Publication Date

February 1, 2014

Perspectives Section

AHA Activities, News

Charge for Committee on Contingent Faculty

A recent report by the American Association of University Professors indicates that seven out of ten faculty members at institutions of higher learning are off the tenure track. Historians are part of this trend, and the numbers of those in our discipline who work on a contingent, part-­time, adjunct, or contract basis are growing. These faculty members generally endure second­class status in their institution—a status characterized by persistent job insecurity, poor pay (as little as $2,000–$3,000 per course), a lack of benefits such as health insurance, and working conditions that make it difficult to perform their roles as teachers and scholars (e.g., lack of research and travel funds and office space).

Why This Committee

The restructuring of the academic workforce affects nearly all disciplines. The American Historical Association, therefore, has joined with other scholarly societies in the Coalition on the Academic Workforce (CAW) to document these changes and generate ideas about how to improve the conditions of our many colleagues working in conditions drastically inferior to those of tenure-­track faculty. Through the CAW and other alliances, the AHA advocates for adequate compensation (including benefits), greater job security, research funding, and other measures to improve the working conditions of nontenured faculty. The working conditions faced by contingent faculty, however, can resonate outward, which is why the new ad hoc Committee on Contingent Faculty will examine also how depriving a faculty member of adequate resources affects their students as well—­how structural issues can influence how students learn history.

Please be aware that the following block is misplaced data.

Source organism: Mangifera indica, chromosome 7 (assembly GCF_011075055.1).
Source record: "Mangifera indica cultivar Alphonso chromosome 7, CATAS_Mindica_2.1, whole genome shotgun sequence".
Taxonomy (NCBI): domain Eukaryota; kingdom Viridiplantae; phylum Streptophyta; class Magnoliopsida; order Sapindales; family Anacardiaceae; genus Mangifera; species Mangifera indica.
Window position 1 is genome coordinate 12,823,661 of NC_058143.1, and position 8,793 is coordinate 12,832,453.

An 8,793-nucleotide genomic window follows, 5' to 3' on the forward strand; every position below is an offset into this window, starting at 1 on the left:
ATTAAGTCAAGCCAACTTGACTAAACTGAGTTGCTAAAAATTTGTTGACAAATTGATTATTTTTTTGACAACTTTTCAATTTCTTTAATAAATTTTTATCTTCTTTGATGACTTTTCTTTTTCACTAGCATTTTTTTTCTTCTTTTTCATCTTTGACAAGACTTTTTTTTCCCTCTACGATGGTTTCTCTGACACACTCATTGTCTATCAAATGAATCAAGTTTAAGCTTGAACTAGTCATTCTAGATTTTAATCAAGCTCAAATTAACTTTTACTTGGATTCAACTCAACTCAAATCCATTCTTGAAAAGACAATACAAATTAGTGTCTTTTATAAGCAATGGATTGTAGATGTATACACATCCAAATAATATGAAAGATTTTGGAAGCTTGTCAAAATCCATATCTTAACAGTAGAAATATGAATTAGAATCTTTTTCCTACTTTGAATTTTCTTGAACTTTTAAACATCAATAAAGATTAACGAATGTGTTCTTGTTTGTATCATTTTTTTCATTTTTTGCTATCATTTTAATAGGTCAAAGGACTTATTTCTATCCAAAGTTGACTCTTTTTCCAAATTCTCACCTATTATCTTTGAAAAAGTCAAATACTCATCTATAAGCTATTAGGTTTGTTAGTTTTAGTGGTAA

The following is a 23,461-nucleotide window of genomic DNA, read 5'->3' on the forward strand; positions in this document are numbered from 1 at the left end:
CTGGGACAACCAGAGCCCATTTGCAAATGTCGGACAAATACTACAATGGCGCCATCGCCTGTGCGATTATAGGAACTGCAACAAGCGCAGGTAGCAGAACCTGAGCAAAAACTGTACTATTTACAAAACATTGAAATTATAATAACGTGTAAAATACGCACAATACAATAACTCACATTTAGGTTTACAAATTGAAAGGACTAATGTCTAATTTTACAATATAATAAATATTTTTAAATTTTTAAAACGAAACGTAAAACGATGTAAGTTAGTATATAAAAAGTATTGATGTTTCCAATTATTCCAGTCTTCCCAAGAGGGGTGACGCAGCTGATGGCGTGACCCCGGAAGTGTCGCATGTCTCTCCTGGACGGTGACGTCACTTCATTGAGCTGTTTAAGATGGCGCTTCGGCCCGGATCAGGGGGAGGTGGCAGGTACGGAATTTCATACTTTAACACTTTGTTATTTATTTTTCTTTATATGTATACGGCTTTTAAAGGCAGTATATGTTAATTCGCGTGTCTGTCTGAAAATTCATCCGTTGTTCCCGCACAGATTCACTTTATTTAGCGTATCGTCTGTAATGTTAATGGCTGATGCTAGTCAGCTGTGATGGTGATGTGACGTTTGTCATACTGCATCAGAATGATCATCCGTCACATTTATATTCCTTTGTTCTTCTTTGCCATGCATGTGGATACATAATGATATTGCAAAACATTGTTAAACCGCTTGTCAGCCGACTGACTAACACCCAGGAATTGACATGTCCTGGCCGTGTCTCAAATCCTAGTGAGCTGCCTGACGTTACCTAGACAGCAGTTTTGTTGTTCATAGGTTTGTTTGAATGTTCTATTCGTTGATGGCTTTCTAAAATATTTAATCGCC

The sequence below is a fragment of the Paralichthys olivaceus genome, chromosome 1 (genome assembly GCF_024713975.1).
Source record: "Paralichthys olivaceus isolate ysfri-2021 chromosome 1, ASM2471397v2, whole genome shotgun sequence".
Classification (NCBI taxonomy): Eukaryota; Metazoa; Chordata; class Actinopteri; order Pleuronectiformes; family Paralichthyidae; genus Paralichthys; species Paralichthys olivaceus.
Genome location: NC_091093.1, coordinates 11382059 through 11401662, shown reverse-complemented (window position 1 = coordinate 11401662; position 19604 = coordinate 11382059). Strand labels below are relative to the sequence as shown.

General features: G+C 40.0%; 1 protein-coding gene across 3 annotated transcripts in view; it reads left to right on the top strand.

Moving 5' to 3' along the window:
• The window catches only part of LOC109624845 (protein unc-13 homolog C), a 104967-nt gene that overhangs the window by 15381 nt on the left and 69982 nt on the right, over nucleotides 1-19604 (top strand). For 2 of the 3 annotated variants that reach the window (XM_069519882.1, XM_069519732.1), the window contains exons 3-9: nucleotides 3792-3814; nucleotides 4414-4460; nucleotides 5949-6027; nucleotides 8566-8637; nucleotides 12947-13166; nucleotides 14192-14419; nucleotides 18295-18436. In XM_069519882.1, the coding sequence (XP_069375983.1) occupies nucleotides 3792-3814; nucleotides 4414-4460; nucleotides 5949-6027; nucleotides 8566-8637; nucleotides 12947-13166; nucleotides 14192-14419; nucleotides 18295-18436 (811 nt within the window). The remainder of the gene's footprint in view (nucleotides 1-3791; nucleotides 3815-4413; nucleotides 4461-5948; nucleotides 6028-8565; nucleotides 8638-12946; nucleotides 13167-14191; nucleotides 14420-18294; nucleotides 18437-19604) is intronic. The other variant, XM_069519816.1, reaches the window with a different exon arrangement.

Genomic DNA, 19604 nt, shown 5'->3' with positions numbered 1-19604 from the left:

We will continue to support recommendations for changing the overall situation, keeping in mind, however, that in many cases the locus of decision making for such changes lies beyond the level of the department or even the dean. Indeed, an argument can be made (and often is made) that such issues cannot be resolved without broad systemic change, including a new or more robust commitment to higher education on the part of taxpayers. Nevertheless, our colleagues, as well as history undergraduates, cannot wait an indefinite amount of time for the resolution of budgetary issues. Hence the Committee on Contingent Faculty will take a special interest in how employers can improve working and learning conditions right away.

The ad hoc Committee on Contingent Faculty will focus on data about historians in particular, and will focus its recommendations on ensuring the highest quality of working conditions and history education, regardless of the type of institution that provides it.

—James Grossman

The purpose of this committee is not to conduct a detailed investigation of these working conditions, which have been well documented. We ask the committee instead to:

A. Disaggregate and study carefully the existing data about the population of contingent faculty. It is impossible to develop practical policy recommendations when we know so little about the influence of crucial variables in shaping this population.A useful analysis of the data will require, for example, distinguishing between different:

  • types of institutions that hire contingent faculty;
  • levels of history education among those so employed;
  • comprehensive situations of part-­time faculty (e.g., does it matter whether an adjunct has full­time employment elsewhere? If so, what proportion of adjuncts are so situated?)
  • employment structures—­i.e., part-­time vs. full-time nontenure­track faculty.